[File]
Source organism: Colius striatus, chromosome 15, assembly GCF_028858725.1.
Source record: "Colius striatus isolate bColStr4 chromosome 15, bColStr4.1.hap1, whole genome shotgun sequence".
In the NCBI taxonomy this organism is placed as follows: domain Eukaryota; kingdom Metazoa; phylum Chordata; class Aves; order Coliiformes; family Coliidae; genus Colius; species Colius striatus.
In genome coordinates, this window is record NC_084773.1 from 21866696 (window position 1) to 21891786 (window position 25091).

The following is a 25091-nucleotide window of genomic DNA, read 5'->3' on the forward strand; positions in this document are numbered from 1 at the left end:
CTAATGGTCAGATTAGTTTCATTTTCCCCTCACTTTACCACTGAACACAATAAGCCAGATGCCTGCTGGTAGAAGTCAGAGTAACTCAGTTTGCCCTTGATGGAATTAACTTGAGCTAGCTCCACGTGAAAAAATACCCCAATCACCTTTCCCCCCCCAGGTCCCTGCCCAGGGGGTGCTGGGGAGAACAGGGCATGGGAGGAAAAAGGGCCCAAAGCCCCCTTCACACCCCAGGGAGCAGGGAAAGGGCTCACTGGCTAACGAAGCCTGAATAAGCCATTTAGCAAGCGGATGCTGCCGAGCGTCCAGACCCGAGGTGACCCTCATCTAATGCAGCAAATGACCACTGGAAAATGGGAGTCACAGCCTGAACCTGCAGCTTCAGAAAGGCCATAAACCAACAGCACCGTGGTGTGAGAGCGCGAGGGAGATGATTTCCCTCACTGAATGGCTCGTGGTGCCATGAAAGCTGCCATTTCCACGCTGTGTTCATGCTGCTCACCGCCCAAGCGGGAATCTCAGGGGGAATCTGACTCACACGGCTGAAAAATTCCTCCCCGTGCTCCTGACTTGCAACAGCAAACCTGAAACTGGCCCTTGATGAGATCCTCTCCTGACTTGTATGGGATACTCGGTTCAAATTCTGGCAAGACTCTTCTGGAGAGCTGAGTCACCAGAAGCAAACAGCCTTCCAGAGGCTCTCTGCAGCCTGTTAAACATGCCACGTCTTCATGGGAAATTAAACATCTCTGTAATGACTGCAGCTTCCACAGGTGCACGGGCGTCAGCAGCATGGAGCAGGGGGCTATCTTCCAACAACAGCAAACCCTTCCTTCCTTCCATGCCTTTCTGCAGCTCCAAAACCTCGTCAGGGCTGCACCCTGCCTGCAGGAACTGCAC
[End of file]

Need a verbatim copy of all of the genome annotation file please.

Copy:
Source organism: Colius striatus, chromosome 15, assembly GCF_028858725.1.
Source record: "Colius striatus isolate bColStr4 chromosome 15, bColStr4.1.hap1, whole genome shotgun sequence".
In the NCBI taxonomy this organism is placed as follows: domain Eukaryota; kingdom Metazoa; phylum Chordata; class Aves; order Coliiformes; family Coliidae; genus Colius; species Colius striatus.
In genome coordinates, this window is record NC_084773.1 from 21866696 (window position 1) to 21891786 (window position 25091).

The following is a 25091-nucleotide window of genomic DNA, read 5'->3' on the forward strand; positions in this document are numbered from 1 at the left end:
CTAATGGTCAGATTAGTTTCATTTTCCCCTCACTTTACCACTGAACACAATAAGCCAGATGCCTGCTGGTAGAAGTCAGAGTAACTCAGTTTGCCCTTGATGGAATTAACTTGAGCTAGCTCCACGTGAAAAAATACCCCAATCACCTTTCCCCCCCCAGGTCCCTGCCCAGGGGGTGCTGGGGAGAACAGGGCATGGGAGGAAAAAGGGCCCAAAGCCCCCTTCACACCCCAGGGAGCAGGGAAAGGGCTCACTGGCTAACGAAGCCTGAATAAGCCATTTAGCAAGCGGATGCTGCCGAGCGTCCAGACCCGAGGTGACCCTCATCTAATGCAGCAAATGACCACTGGAAAATGGGAGTCACAGCCTGAACCTGCAGCTTCAGAAAGGCCATAAACCAACAGCACCGTGGTGTGAGAGCGCGAGGGAGATGATTTCCCTCACTGAATGGCTCGTGGTGCCATGAAAGCTGCCATTTCCACGCTGTGTTCATGCTGCTCACCGCCCAAGCGGGAATCTCAGGGGGAATCTGACTCACACGGCTGAAAAATTCCTCCCCGTGCTCCTGACTTGCAACAGCAAACCTGAAACTGGCCCTTGATGAGATCCTCTCCTGACTTGTATGGGATACTCGGTTCAAATTCTGGCAAGACTCTTCTGGAGAGCTGAGTCACCAGAAGCAAACAGCCTTCCAGAGGCTCTCTGCAGCCTGTTAAACATGCCACGTCTTCATGGGAAATTAAACATCTCTGTAATGACTGCAGCTTCCACAGGTGCACGGGCGTCAGCAGCATGGAGCAGGGGGCTATCTTCCAACAACAGCAAACCCTTCCTTCCTTCCATGCCTTTCTGCAGCTCCAAAACCTCGTCAGGGCTGCACCCTGCCTGCAGGAACTGCAC